The success of the entire operation dwells on the people’s trust in the NHS, the UK government, and the governments of all the countries for that matter who have opted for the centralized system.

Residents in China under Surveillance amid the Coronavirus Pandemic


According to recent reports, China is alleged for surveilling its residents' homes among the coronavirus epidemic. However, there is no official rule that says China can keep quarantined residents under watch. The incident has been happening since February in China, where few residents have reported cases of security camera equipped right in front of their homes. Three people have already informed of this incident, whereas other similar cases have appeared on social media.


Currently, China doesn't have any national law that allows it to watch its people through surveillance cameras, but still, the cameras are equipped in various public areas in China. According to sources, the authorities are continually keeping a watch on people, whether they are in malls, eating in a restaurant, boarding transport, or even in schools and colleges. According to data by CNN, around 20 Million cameras were installed across china in the year 2020, and this is only a rough estimate. According to some other sources, the numbers can go even higher. As per the reports of IHS Markit Technology, which currently works under Informa Tech, China had around 350 Million surveillance cameras installed in the year 2018, which is five times than of the USA.

What will happen by 2021? 

According to the data, the projection suggests that by the year 2021, China will have equipped six times more surveillance cameras than the US. According to Comparitech, a UK based research organization, "Estimates vary on the number of CCTV cameras in China, but reports range from 200 million up to 626 million in use by 2020. Based on the country's current population of 1.4 billion people, that would mean nearly one camera for every two people. Although this projection might seem vast, it may be a fraction of the actual number."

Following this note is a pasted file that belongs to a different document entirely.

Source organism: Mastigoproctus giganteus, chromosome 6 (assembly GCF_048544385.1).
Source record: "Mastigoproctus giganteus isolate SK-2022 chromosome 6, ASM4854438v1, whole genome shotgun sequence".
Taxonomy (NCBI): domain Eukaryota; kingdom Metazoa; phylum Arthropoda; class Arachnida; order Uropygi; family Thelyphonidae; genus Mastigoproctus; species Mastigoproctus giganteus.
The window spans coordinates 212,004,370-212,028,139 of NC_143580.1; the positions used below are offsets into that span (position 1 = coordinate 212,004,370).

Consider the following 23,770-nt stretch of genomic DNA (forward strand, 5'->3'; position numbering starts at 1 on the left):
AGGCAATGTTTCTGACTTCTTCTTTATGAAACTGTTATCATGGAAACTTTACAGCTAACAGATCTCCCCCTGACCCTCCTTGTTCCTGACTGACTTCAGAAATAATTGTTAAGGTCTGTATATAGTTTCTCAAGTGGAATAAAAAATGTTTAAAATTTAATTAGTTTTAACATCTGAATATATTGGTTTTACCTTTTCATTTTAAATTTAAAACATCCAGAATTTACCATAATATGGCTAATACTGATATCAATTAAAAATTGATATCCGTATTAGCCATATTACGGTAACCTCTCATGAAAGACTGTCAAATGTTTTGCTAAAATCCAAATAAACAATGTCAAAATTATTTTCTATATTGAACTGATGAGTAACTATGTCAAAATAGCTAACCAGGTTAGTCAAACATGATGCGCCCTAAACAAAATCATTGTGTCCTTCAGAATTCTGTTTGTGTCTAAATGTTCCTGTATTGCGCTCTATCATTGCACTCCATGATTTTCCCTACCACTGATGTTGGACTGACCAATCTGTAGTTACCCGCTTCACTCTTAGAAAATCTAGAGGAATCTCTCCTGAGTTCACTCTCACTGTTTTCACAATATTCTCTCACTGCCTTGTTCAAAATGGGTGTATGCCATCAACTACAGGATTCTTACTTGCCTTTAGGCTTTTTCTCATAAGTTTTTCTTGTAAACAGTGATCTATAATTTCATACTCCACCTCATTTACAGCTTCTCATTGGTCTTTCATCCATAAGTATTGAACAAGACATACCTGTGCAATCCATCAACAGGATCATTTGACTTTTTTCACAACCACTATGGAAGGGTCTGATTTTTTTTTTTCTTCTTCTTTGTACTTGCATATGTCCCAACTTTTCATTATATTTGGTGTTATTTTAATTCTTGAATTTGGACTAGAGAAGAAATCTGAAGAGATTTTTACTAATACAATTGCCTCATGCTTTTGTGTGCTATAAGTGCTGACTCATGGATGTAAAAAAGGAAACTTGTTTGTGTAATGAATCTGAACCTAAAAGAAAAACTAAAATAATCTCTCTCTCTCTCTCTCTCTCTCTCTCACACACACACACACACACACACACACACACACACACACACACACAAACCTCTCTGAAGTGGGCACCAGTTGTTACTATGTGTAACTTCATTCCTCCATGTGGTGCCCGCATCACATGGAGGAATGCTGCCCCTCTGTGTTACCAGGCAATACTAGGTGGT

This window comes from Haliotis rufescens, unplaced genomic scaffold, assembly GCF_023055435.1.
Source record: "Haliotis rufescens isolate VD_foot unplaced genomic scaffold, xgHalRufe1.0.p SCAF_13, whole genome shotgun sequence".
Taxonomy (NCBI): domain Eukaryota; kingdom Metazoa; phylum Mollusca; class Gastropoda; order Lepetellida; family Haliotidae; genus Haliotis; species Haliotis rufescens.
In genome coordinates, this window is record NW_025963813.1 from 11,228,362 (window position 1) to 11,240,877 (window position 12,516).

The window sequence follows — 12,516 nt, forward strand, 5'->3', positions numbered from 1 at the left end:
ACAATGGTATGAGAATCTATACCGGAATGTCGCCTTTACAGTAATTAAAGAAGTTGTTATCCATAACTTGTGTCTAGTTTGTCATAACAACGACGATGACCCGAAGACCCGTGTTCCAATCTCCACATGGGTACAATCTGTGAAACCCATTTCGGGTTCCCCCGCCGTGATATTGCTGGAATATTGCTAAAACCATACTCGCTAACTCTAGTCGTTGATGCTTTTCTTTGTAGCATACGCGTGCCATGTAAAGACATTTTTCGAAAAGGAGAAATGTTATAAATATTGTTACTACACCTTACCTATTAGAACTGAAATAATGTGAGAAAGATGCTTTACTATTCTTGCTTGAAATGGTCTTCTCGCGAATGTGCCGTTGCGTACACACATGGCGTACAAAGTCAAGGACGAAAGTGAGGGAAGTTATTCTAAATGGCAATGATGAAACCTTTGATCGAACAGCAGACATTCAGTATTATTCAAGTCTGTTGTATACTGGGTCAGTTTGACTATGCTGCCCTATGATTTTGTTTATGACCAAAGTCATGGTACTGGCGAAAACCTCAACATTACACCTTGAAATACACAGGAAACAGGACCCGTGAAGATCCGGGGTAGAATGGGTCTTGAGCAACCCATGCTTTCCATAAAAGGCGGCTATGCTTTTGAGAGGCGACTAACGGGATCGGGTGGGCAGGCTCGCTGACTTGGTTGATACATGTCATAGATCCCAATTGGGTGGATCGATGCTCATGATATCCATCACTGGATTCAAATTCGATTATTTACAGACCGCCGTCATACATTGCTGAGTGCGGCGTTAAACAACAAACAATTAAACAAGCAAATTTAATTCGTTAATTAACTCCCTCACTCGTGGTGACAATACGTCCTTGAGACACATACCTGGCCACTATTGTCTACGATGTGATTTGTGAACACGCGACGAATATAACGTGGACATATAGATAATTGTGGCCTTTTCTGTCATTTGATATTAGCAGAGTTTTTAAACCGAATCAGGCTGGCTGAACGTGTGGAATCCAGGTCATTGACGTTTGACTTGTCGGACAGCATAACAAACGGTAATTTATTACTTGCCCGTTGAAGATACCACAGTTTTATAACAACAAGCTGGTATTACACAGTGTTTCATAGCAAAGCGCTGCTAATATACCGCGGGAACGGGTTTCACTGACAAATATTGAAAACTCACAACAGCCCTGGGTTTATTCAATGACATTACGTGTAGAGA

In the present times, however, the COVID-19 pandemic has triggered the Chinese authorities to keep a watch on its residents' private life. According to these residents, it is a complete breach of privacy. Knowing that this issue might appear, the Joint Civil Society issued a statement earlier this month that said, "the COVID-19 pandemic is a global public health emergency that requires a coordinated and large-scale response by governments worldwide. However, States' efforts to contain the virus must not be used as a cover to usher in a new era of greatly expanded systems of invasive digital surveillance."

Facebook's Messenger''s Latest Update Supports 50 Participants In a Video Chat Room!


During these ungodly hours of the pandemic with everyone stuck at home and yearning for some one-on-one time with friends and family stuck elsewhere, Facebook has come through like a Knight in shining armor.

It has booted up Messenger and WhatsApp with fresh and much-needed video-calling features in light of the obvious hike in the “need” for video-calls via social media.

In the areas that are affected to the greatest degrees by Coronavirus, researchers have seen an acute escalation in the usage of Messenger and its video calling feature, as much as double the earlier rate.

With the latest WhatsApp update increasing the number of participants in its video/audio calls, Messenger has made available an update that could let users add up to 50 people in the Messenger Rooms.

Turns out that these fresh features were always on the list of updates but they were rolled out to the users a little earlier than planned because of the pandemic and lock-downs.

This update is scheduled to start reaching people soon and would eventually reach all the users but it is bound to take time.

Per sources, Facebook had been working towards preventing ‘unrequired’ and ‘unneeded’ guests from popping in the chats, as well.

There is no dearth of applications willing to help users get through these tough times by connecting virtually with their loved ones. Zoom, another app that has seen crazy growth in the number of its active users to an astonishing 300 Million.

Houseparty is another one that hit the download charts hard when the news of the lock-down first surfaced everywhere in March.